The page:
He knew the frustration of fear. He knew the anguish of sacrifice. Yet he ended his life satisfied and content
These are all the years of Abraham’s life that he lived, one hundred and seventy-five years. Abraham breathed his last and died in a ripe old age, an old man and satisfied with life; and he was gathered to his people. (Genesis 25:7–8 NASB)
What could be a better obituary than to read a person died at a good old age and lived a full and satisfied life?
What does it mean to be satisfied with life? To enjoy the journey? To have no regrets? To let go of the things that would cause remorse?
Abraham’s life was not easy. He spent most of his life without a place to call home. He knew the pain of loss. He knew the impatience of waiting. He knew the disappointment of personal failure. He knew the frustration of fear. He knew the anguish of sacrifice. Yet he ended his life satisfied and content. He was far from perfect, but he left a legacy of faith because he learned to live by faith. He learned something you and I can learn as we journey through life.
In studying the life of Abraham and his journey with God, it is easy to be impressed with his obedience and his sense of adventure, but I am most impressed with the role God played in the journey. God was the one who always initiated, helped, and waited.1 He revealed himself step by step as Abraham traveled. Through the relationship Abraham was invited to have with God, all nations of the world would be blessed as they were shown what God was like.2 Abraham’s satisfaction was not in the life he lived, but in the God he served.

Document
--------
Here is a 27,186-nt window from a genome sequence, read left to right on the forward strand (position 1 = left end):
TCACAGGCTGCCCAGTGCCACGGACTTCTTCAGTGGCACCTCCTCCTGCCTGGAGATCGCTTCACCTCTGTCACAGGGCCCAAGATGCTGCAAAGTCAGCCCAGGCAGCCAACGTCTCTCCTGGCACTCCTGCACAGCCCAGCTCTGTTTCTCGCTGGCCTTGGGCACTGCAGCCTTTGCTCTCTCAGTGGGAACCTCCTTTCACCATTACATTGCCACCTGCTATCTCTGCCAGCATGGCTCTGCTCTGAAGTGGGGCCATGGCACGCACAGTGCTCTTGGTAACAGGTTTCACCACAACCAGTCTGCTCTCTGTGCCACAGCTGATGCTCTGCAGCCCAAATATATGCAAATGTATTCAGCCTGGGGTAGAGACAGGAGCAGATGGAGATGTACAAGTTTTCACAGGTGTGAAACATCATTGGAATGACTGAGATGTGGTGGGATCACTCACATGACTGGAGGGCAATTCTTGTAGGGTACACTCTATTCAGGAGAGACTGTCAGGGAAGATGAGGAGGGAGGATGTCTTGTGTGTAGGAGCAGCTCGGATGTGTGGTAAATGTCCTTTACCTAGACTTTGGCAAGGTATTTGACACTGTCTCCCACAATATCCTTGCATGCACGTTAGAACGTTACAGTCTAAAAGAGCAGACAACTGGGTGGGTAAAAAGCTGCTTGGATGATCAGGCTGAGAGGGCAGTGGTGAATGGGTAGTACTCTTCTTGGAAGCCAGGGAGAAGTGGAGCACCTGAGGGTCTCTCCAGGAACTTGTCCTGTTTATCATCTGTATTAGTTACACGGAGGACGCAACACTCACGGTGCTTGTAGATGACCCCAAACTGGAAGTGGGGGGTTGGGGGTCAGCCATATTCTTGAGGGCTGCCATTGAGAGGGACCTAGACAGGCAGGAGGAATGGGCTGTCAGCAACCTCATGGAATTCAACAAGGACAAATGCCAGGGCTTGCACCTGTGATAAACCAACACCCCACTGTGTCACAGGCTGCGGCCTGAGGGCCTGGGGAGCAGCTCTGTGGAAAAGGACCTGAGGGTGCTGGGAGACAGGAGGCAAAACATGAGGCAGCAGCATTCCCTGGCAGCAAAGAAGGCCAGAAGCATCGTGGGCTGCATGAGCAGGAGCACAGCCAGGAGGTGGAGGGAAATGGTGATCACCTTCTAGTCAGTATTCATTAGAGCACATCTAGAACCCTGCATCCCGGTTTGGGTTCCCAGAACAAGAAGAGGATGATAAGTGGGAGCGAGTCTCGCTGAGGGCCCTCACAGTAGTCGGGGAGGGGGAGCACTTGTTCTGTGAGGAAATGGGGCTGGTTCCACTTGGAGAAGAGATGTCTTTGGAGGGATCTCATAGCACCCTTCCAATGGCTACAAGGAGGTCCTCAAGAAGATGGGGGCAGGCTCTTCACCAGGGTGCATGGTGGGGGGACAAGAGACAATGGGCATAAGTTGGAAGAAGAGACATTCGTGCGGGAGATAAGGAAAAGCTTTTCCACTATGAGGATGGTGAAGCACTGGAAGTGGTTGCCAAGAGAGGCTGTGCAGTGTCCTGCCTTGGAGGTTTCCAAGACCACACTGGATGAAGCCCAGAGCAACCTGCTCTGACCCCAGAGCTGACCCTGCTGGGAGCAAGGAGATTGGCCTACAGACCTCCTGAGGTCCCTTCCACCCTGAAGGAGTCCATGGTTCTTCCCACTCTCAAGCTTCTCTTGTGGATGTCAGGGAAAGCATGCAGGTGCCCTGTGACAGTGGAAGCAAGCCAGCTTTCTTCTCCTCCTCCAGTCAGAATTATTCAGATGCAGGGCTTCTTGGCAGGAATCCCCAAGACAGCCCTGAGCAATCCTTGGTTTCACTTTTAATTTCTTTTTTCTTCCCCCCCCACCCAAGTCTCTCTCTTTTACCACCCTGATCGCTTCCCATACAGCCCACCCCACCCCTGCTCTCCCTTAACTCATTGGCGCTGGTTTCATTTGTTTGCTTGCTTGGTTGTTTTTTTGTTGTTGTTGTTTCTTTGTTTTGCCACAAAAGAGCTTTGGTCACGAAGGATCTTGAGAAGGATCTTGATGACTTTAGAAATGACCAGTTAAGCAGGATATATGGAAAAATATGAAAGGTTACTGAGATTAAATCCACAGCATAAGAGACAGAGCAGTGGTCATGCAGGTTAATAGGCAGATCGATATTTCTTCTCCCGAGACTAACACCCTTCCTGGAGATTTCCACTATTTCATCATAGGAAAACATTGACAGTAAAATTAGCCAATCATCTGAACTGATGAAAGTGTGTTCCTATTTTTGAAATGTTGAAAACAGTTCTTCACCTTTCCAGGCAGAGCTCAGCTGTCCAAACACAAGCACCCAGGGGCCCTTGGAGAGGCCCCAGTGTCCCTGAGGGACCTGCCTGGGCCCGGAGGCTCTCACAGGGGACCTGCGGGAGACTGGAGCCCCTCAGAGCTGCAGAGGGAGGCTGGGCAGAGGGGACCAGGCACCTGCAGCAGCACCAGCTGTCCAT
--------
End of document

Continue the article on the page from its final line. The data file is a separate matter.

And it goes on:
A military survey recently reported that Army spouses are increasingly satisfied with their way of life, supportive of their soldiers’ careers, and generally coping better with deployments. In fact, they want to stay in the Army more than their soldier spouses.3 There is never a way to know if a survey like this represents the opinion of an entire group. I do know, however, that when it comes time to depart this life, our satisfaction will not be based on a husband’s rank, a retirement home, or money in the bank. Satisfaction, at that point, will come when, like Abraham, we know our relationship with the Lord is established and sure.
How satisfied are you with military life? How does your relationship with God affect your overall satisfaction with life?
Prayer for the Journey
You make known to me the path of life; in your presence there is fullness of joy; at your right hand are pleasures forevermore. (Psalm 16:11) Amen.
1 Paul Borgman, Genesis: The Story We Haven’t Heard (Downers Grove, IL: InterVarsity Press, 2001), 38.
2 John H. Walton, The NIV Application Commentary: Genesis (Grand Rapids, MI: Zondervan, 2001), 402.
3 Karen Jowers, “Suvey: More Spouses Satisfied with Army Life.” http://www.armytimes.com/article/20110307/NEWS/103070335/Survey-More-spouses-satisfied-Army-life (accessed February 21, 2014).